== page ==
Problem 14: Power Rule for Integration

Looking to figure out how to sole the power rule for integration for your calculus homework? We have the answers at

Photo by Charleston’s TheDigitel


Find the antiderivatives of each with respect to x, without using u-substitution (i.e., without changing variables):

(a) p14im1

(b) p14im2, assuming a, b, c, d, and e are constants

Integral Power Rule Solution:

(a) For the integral power rule solution, start by expanding the numerator, squaring (x – 1) and mutliplying by (2x + 1). Rewrite the denominator as a term with a negative exponent, and then distribute it through the quantity.


Now you can antidifferentiate by adding 1 to each power individually and multiplying the coefficient by the reciprocal of the resulting exponent. In other words, for the first term, add 1 to 3/2 to get 5/2. Then, multiply 2 by the reciprocal of 5/2, which is 2/5.


Don’t forget that a general antiderivative (i.e., an indefinite integral) must always contain “+ C.”

(b) Follow the same procedure, beginning by writing the radical term with a fractional exponent. Then,  distribute and find the antiderivtaive. The variables make it marginally more difficult, especially when you add 1 to the weird variable powers.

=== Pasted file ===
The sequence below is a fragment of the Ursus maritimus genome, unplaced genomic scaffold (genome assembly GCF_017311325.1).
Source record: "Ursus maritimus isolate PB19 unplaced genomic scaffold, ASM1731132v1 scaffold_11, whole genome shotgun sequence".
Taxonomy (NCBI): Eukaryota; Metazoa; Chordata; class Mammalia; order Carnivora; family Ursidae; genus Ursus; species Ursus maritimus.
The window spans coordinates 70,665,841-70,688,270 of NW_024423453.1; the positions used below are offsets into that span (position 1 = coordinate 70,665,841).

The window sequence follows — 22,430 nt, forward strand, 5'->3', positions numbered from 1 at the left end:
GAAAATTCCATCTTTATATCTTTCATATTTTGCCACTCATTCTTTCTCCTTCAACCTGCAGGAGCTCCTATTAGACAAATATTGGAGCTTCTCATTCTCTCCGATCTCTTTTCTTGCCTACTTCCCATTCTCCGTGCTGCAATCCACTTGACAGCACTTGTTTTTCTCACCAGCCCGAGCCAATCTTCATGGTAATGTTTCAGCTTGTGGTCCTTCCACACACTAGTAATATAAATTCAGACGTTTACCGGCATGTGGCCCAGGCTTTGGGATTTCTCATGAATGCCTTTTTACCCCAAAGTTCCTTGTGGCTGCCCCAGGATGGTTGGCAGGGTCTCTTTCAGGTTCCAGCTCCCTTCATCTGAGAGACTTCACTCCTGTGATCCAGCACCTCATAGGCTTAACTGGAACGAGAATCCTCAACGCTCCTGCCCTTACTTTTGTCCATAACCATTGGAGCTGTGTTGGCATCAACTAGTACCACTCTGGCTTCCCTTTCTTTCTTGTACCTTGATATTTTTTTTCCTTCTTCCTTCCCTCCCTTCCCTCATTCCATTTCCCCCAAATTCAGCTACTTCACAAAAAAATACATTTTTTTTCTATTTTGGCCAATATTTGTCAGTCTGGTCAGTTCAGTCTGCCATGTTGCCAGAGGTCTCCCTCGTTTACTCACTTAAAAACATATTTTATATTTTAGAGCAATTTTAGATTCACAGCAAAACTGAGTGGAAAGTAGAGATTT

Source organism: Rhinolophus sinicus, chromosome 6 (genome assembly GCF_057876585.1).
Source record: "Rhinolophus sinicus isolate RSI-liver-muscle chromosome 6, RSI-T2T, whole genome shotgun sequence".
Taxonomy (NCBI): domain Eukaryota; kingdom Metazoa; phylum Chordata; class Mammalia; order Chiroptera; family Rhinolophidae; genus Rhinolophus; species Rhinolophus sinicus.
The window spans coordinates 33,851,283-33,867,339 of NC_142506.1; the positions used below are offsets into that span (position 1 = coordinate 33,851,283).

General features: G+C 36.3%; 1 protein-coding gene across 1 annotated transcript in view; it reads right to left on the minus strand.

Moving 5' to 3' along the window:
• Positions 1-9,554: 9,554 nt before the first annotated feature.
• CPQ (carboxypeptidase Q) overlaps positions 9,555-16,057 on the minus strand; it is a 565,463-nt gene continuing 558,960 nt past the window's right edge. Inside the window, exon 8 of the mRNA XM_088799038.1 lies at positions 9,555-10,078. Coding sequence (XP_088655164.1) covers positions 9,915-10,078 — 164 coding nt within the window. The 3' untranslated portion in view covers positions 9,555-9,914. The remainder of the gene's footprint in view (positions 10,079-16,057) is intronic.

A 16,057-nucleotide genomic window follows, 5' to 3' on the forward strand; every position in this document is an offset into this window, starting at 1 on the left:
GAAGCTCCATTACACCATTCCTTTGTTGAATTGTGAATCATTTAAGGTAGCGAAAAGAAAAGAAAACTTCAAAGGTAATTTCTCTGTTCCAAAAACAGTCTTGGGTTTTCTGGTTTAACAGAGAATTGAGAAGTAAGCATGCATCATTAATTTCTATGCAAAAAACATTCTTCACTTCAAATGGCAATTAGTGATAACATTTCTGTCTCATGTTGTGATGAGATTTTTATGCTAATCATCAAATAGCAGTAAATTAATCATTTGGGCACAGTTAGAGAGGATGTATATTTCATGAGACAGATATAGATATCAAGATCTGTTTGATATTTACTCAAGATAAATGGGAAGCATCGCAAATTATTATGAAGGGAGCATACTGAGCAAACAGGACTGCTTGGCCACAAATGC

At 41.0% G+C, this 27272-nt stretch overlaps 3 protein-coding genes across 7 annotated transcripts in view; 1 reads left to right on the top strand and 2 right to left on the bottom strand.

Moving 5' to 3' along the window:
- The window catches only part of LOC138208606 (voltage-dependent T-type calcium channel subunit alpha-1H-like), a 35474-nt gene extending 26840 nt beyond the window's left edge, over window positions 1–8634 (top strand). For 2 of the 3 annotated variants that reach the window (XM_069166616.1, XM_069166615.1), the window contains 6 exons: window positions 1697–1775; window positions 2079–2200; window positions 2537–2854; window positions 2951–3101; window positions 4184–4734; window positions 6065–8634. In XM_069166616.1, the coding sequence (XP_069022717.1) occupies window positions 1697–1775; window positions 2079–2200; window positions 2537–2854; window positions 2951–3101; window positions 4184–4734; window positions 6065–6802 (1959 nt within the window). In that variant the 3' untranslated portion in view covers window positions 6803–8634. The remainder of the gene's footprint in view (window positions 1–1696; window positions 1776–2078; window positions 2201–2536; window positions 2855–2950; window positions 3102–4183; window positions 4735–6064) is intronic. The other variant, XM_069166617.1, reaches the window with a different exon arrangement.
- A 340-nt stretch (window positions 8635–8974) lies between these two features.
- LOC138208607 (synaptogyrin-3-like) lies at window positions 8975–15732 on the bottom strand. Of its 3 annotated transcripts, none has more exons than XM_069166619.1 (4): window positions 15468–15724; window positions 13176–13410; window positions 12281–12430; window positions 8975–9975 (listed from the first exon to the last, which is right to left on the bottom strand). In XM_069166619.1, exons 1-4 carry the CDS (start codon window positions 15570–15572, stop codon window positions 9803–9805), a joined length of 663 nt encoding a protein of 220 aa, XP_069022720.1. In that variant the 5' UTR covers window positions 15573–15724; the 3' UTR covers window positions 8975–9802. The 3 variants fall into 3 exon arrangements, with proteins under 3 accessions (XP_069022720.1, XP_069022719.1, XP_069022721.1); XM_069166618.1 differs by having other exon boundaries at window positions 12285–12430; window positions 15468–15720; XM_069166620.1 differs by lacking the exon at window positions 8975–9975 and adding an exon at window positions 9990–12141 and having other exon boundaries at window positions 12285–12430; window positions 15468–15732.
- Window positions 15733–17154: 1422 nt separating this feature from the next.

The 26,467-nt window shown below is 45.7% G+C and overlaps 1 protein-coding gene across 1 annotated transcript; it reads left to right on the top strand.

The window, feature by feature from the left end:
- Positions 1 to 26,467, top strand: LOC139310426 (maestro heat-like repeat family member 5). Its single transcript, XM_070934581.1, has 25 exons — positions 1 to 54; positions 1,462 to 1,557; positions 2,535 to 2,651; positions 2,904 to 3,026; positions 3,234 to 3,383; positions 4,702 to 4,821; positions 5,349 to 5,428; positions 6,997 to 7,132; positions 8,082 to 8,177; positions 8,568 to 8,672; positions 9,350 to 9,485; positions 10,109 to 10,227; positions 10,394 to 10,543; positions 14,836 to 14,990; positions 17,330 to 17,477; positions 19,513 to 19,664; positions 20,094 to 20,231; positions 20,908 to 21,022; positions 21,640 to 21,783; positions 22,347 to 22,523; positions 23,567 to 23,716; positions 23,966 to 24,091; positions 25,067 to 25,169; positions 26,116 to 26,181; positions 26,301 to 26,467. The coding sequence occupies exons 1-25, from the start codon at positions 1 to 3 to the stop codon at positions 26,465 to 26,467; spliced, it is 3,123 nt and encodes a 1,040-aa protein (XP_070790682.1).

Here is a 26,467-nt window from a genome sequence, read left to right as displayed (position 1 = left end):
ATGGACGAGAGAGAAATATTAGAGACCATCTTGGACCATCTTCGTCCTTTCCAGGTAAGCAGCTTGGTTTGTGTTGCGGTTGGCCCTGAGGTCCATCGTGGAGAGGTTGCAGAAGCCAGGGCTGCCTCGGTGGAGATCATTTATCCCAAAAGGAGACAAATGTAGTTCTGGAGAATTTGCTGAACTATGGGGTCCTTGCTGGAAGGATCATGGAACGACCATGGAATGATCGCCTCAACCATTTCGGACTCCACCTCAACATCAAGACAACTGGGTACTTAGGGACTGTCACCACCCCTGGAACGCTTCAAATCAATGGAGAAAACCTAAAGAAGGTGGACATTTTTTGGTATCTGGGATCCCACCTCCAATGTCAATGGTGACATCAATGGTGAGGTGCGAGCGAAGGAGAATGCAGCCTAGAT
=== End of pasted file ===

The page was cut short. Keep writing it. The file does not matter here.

Integrals of radical functions

To apply the power rule for integration to this type of function, you have to remember an important rule from algebra.

If we can write the function using exponents then we most likely can apply the power rule.

Let’s solve this problem:

∫ √x+4 dx

Before even using any calculus, you can rewrite the function using the above rule with exponents. So, you have exponents and can apply the power  rule.

It becomes:

∫√x + 4 dx = ∫x^1/2 +4 dx

Then, you can apply the power rule.

It then becomes:

x^1/2 +4 dx= (x^(1/2+1)) / ( 1/2 + 1) + 4x + C

When simplified, you get the final answer.

That is:

(x^3/2 / 3/2) + 4x + C

Which equals:

(2/3 * x^2/3) + 4x + C

The final answer can usually be written with exponents, like we did here. Or, it can be written with roots. However, your teacher or professor may have a preference, so make sure you ask!

Finding the Power Rule for Integration

As with anything else related to calculus, perfecting the power rule for integration will take a lot of practice if it doesn’t come to naturally.

Make sure you look up practice problems online! You can browse our other calculus problems here. Best of luck!

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